Books, Reviews

Book Review: The Hidden Oracle (The Trials of Apollo #1)

26252859Title: The Hidden Oracle (The Trials of Apollo #1)

Genre: Fantasy, Young Adult, Adventure, Mythology

Author: Rick Riordan

Published by: Disney-Hyperion

Goodreads rating: 4.35 (as of writing)

Note: I am totally biased when it comes to this series because it holds a special place in my heart XD

Taken from Goodreads:

How do you punish an immortal?

By making him human.

After angering his father Zeus, the god Apollo is cast down from Olympus. Weak and disorientated, he lands in New York City as a regular teenage boy. Now, without his godly powers, the four-thousand-year-old deity must learn to survive in the modern world until he can somehow find a way to regain Zeus’s favour.

But Apollo has many enemies—gods, monsters and mortals who would love to see the former Olympian permanently destroyed. Apollo needs help, and he can think of only one place to go… an enclave of modern demigods known as Camp Half-Blood.

I don’t really like it when authors suddenly add more books to their series when it has supposedly ended. I’ve even dropped a couple of series over the years when I felt like the authors are becoming a sellout. That is– when I read the extended books and find them unworthy of the series.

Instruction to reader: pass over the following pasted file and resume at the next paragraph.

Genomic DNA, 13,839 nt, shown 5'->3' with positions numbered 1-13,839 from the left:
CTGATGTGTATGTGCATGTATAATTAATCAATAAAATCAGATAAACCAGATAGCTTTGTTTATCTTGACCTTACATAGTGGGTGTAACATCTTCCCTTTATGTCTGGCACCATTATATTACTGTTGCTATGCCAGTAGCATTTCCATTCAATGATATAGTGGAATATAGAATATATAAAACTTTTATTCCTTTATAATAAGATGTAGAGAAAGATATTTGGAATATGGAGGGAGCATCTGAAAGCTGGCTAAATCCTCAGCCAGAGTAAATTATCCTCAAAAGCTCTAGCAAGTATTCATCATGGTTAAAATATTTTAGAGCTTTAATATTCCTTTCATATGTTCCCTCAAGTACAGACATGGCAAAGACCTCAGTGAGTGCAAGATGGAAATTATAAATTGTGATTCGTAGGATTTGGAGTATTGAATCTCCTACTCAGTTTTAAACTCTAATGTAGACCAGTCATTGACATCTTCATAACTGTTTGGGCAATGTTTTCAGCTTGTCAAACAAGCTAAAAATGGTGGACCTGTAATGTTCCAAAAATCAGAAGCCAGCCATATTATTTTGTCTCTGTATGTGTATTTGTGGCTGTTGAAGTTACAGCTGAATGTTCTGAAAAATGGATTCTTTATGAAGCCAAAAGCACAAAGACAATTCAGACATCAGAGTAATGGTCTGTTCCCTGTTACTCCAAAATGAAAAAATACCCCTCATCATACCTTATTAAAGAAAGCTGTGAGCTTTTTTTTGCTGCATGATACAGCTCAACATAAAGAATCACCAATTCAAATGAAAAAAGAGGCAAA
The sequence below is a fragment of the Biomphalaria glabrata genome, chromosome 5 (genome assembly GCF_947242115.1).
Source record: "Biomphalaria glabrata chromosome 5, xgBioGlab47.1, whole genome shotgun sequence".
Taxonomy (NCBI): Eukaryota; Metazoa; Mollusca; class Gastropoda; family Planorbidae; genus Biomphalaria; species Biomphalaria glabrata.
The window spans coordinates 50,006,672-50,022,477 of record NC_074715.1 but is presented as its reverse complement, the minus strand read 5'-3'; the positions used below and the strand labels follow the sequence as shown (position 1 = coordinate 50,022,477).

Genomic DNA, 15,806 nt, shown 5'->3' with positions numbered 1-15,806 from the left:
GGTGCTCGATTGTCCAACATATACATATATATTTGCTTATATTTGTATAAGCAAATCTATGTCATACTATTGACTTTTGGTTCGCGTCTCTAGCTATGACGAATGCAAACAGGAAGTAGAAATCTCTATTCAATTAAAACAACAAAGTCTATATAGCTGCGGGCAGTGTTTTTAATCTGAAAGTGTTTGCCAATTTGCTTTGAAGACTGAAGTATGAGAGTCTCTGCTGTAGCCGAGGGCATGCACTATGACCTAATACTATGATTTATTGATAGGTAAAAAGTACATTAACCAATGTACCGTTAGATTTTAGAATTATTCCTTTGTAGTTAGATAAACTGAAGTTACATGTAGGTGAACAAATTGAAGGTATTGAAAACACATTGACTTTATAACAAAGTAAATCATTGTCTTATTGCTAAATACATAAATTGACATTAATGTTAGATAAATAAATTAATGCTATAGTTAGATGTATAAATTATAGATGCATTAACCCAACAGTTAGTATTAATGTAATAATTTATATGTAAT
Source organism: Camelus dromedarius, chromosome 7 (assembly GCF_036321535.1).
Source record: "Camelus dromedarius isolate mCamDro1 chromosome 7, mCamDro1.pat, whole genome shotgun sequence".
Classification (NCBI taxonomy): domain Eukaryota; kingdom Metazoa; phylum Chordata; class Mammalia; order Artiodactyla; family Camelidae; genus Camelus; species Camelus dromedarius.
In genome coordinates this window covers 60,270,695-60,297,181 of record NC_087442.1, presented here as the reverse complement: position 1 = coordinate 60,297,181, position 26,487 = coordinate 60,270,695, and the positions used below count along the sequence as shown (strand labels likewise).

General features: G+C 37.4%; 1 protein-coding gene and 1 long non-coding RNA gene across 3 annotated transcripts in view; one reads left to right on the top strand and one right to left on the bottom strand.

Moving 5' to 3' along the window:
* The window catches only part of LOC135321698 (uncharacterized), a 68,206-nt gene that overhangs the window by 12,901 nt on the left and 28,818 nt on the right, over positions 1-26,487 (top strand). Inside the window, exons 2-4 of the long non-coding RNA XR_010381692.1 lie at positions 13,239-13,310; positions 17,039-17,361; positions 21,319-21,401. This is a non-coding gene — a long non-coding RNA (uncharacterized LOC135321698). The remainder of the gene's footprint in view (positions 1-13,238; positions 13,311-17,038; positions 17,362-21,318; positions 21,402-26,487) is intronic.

It’s always so disappointing when that happens.

But! As someone who grew up into adulthood with this series, I was more pleased than not when I found out that there would be a new series set in the world of camp half-blood. Sure, I was a bit skeptical at first. What if I was let down? What if I ended up hating this world I grew up with?

However, my dissatisfaction with the ending of Blood of Olympus finally gave me the courage to read this book.

And I wanted to kick myself for not reading it sooner.

The plot isn’t really original: a protagonist going on a quest to reach a goal. But it’s mostly like that for most fantasy books anyway so I didn’t really mind. Besides, what kept me rooted to this series isn’t the plot, it’s the characters.

There’s so many things I love about this book but I guess I would have to acknowledge the fact that it’s because I was a very big fan of the series, I have read all the previous books and I have become attached to the characters enough for me to want to read about them some more.

I don’t think you have to read the main series in order to understand this book but it does make a dozen references or so about the events in the main series. So in order to get maximum enjoyment from this book, I would recommend to read the previous series first: Percy Jackson and the Olympians and The Heroes of Olympus.

Apollo’s voice is a breathe of fresh air as far as narration goes. Being an awesome (or so he believes) god, he was selfish, narcissistic, naive, overly confident and a bit irresponsible. He was always so sure of himself and most of the characters are clearly irritated with him, yet he believes that everyone adores him. I would probably be annoyed with him too, if his thoughts weren’t so hilarious.

It always disappointed me when mortals put themselves first and failed to see the big picture—the importance of putting me first

Aside from Apollo, I also very much enjoyed the amount of pop culture references in this book. Sometimes I felt like the author is laying them on thick but I still found them funny anyway.